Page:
March 16, 2009
Roger Cohen’s Dialogue with the Iran Jewish Community
For video footage of the dialogue, click here.
There was no clean knockout when New York Times columnist Roger Cohen faced off against some 400 members of the local Iranian Jewish and Bahai communities last week, but spectators were treated to some vigorous rhetorical sparring and nimble footwork.
Last month, Cohen, a British-born Jewish journalist, returned from a reportorial visit to Iran and wrote a column for the Times headlined “What Iran’s Jews Say.”
In the city of Esfahan, in central Iran, Cohen talked to a handful of Jews, who are among the 25,000 remaining in Iran out of a one-time community of 100,000. Cohen reported that the Jews were “living, working and worshipping in relative tranquility.”
Despite the Holocaust denials and rants by President Mahmoud Ahmadinejad about wiping Israel off the map, “as a Jew, I have seldom been treated with such consistent warmth as in Iran,” Cohen wrote.
To some 30,000 Iranian Jews living in Los Angeles who had uprooted themselves from their ancient homeland, Cohen’s evaluation was dangerously naïve at best and a mockery of their own experiences at worst.
They inundated Cohen and the New York Times with letters and e-mails, and the columnist agreed to fly to Los Angeles to address his critics at Sinai Temple, which has a large proportion of Iranian congregants.
What could have been a highly emotional face-off went well, thanks largely to the audience’s restraint during Cohen’s lengthy presentation and Rabbi David Wolpe’s insistence on decorum during the more emotional question-and-answer period.
Cohen started by expanding on the main points of his earlier column:
* Labeling Iran a totalitarian regime ready to destroy Israel and then the West’s infidels is a “grotesque caricature.”
* Iranians are a proud people, but pay little attention to the regime’s propaganda and incitements. To compare the situation in Iran to an impending holocaust “dishonors the memory of six million victims.”
* Iran’s leadership is mainly pragmatic and primarily concerned with assuring its own survival.
* Iran is the most democratic state in the Middle East, outside Israel, and is against the Taliban and Al-Qaeda.
* An attack on Iran by Israel or the United States would be a global disaster. “Force is the unthinkable option,” Cohen said, and mutually respectful negotiations are the only answer.
* Although he counts himself as “a strong supporter of Israel,” Cohen believes that Israel “overplayed its hand in Lebanon and Gaza” and that Hamas and Hizbollah are “established political forces,” that cannot be eliminated by military means.
The audience politely applauded Cohen at the end of the talk, but when Wolpe opened the dialogue, some sparks – leavened by humor – were ignited.
Wolpe to Cohen: “You draw a distinction between the Iranian people and their rulers, but Iran has a long history of anti-Semitism…the Iranian government has republished the notorious anti-Semitic forgery ‘The Protocols of the Elders of Zion,’ and your New York Times column ran in the Teheran Post.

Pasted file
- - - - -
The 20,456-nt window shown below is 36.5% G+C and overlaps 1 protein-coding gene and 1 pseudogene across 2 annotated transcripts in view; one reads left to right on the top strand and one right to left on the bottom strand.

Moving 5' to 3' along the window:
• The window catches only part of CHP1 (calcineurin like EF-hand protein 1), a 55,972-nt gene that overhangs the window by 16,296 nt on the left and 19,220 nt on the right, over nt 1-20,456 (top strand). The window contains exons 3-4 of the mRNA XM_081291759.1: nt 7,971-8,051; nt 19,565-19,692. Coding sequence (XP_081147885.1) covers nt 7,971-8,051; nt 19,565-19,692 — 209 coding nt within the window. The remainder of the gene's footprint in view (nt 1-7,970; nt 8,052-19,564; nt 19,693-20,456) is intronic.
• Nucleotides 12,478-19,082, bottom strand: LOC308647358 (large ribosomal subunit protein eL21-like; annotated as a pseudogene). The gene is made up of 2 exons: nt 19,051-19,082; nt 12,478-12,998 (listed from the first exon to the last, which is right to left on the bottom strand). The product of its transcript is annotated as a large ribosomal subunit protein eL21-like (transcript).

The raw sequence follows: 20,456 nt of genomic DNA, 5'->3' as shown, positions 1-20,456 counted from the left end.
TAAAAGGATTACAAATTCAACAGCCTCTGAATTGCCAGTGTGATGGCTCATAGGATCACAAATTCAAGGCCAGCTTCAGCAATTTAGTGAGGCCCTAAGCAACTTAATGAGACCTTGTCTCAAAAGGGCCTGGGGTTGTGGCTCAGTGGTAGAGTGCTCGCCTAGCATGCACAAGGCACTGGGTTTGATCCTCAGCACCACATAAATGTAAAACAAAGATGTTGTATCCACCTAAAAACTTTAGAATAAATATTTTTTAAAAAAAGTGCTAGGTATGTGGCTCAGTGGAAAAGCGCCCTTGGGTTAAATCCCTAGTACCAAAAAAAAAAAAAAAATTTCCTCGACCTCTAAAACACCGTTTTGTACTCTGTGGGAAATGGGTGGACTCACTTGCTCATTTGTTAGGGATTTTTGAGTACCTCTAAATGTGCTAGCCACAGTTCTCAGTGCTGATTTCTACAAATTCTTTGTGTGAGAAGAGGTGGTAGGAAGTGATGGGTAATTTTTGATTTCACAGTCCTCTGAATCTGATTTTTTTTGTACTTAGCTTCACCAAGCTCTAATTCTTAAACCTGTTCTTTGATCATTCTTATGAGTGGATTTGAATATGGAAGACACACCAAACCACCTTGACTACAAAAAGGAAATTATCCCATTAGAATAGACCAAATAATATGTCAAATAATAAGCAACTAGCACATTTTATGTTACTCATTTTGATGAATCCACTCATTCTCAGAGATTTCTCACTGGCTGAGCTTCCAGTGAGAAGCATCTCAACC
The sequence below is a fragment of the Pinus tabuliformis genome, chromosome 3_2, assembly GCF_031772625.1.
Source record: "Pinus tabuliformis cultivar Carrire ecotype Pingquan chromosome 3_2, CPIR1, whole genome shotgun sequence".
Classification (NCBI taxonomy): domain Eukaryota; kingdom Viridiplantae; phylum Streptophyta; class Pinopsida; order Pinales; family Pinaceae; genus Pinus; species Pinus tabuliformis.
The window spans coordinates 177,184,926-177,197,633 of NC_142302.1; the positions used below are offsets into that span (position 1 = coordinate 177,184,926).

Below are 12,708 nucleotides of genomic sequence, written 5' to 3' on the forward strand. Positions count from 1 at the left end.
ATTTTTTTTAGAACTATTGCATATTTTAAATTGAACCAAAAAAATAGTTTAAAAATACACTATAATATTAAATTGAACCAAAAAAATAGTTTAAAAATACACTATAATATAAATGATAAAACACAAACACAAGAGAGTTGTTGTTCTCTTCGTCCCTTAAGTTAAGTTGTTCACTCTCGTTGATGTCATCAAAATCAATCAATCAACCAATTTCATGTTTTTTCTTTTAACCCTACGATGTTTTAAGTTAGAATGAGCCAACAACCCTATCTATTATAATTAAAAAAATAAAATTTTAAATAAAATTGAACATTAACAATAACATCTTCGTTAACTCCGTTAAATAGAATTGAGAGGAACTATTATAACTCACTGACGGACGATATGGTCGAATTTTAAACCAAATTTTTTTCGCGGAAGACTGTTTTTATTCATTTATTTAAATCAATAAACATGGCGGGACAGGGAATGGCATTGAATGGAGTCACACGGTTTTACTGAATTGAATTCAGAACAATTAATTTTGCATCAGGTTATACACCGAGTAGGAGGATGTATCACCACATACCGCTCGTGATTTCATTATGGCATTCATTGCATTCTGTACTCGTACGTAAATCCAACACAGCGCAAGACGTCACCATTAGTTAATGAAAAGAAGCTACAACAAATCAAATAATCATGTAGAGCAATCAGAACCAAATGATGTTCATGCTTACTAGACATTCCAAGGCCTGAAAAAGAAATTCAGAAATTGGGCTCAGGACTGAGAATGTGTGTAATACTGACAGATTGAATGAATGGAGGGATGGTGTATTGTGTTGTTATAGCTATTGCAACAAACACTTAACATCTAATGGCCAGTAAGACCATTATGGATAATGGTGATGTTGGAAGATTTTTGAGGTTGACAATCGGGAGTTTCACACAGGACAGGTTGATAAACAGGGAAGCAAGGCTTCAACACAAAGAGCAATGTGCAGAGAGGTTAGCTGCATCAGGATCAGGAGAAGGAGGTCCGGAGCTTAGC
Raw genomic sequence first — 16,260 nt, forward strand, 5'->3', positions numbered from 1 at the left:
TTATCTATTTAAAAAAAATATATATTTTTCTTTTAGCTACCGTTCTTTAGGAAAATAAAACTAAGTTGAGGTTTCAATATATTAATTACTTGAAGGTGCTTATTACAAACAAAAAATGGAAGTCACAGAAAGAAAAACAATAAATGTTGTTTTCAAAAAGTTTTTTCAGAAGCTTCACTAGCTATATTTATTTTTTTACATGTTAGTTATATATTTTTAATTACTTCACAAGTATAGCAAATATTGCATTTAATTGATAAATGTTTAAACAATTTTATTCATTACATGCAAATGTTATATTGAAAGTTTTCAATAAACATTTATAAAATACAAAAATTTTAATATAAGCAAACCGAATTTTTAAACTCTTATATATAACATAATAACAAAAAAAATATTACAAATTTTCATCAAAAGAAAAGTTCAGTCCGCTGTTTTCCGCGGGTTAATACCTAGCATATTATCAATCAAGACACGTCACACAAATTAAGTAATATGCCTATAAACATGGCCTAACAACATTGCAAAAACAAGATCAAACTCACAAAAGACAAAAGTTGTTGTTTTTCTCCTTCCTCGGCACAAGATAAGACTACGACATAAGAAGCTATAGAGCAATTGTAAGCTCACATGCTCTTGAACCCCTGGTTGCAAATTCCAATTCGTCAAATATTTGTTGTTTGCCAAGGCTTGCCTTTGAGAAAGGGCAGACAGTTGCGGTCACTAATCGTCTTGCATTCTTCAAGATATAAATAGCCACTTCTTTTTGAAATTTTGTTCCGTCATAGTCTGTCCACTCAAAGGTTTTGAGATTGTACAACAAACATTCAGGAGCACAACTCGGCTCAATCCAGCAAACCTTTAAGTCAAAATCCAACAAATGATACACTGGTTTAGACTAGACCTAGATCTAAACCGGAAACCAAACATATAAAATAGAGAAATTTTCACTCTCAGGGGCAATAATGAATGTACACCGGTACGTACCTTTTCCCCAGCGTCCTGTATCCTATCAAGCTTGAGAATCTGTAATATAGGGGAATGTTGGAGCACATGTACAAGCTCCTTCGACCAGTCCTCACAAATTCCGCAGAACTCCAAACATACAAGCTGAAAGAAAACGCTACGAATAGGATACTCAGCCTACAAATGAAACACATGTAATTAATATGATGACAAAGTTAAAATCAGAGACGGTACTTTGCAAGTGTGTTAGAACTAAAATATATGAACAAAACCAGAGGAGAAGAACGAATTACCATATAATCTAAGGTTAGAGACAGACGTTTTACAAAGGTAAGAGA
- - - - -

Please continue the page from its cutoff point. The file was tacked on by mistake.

Cohen: “Then they stole my column.”
Wolpe: “That shows that it was worth stealing.”
Finally, it was the audience’s turn to confront Cohen directly, and the questions ranged from thoughtful to bitter.
“Were you paid by the Iranian government for your trip?” asked one audience member. “No,” said Cohen, though he paid an Iranian “agency” $150 a day for the services of a translator, who acknowledged that he would have to file a report on Cohen’s doings with the authorities.
Wolpe interjected that Cohen had paid for his own trip to speak at Sinai Temple.
Several questioners wondered how Cohen could take the answers of fearful Iranian Jews at face value, especially with a government translator at his side.
Cohen responded that he recognized the possibility of self-censorship by those he talked to, “but that doesn’t mean that nothing they said is of any value.”
Some of the sharpest questions came from the Bahai community, seven of whose leaders in Iran were recently imprisoned as alleged Israeli spies.
Cohen said he had not spoken to the Bahais, but was aware of their plight.
Despite his stout defense, it became obvious that Cohen was affected by the direct or implied criticism of his views by a knowledgeable audience.
“I feel your anger, indignation and pain,” he said. “I think that at some level you retain a love of country [Iran]. But I hope you will give some thought to what I have said.”
A sampling of audience reactions after the talk revealed little indication that Cohen’s request was acceptable.
“He didn’t understand the geopolitical situation, and he doesn’t know what he is talking about,” commented Jasmin Niku, a 22-year old law student.
Two veteran community leaders, who rarely see eye-to-eye but have excellent contacts inside Iran, also expressed strong reservations.
“In Iran, Jews are pawns of the regime, which will go to great lengths to persuade outsiders, like Cohen, who know little about the history of the Jewish community, that everything is just fine,” said George Haroonian.
Sam Kermanian was particularly disappointed, after spending two hours one-on-one with Cohen earlier in the day, trying to explain the real situation in Iran.
Kermanian, who is active in the Center for the Promotion of Democracy, based in Iran, said that the Teheran government is adamantly anti-American, whatever the sentiments of its people.
“If Cohen has come to a different conclusion, after talking to four or five Jews through an interpreter,” added Kermanian, “then he has been deceived.”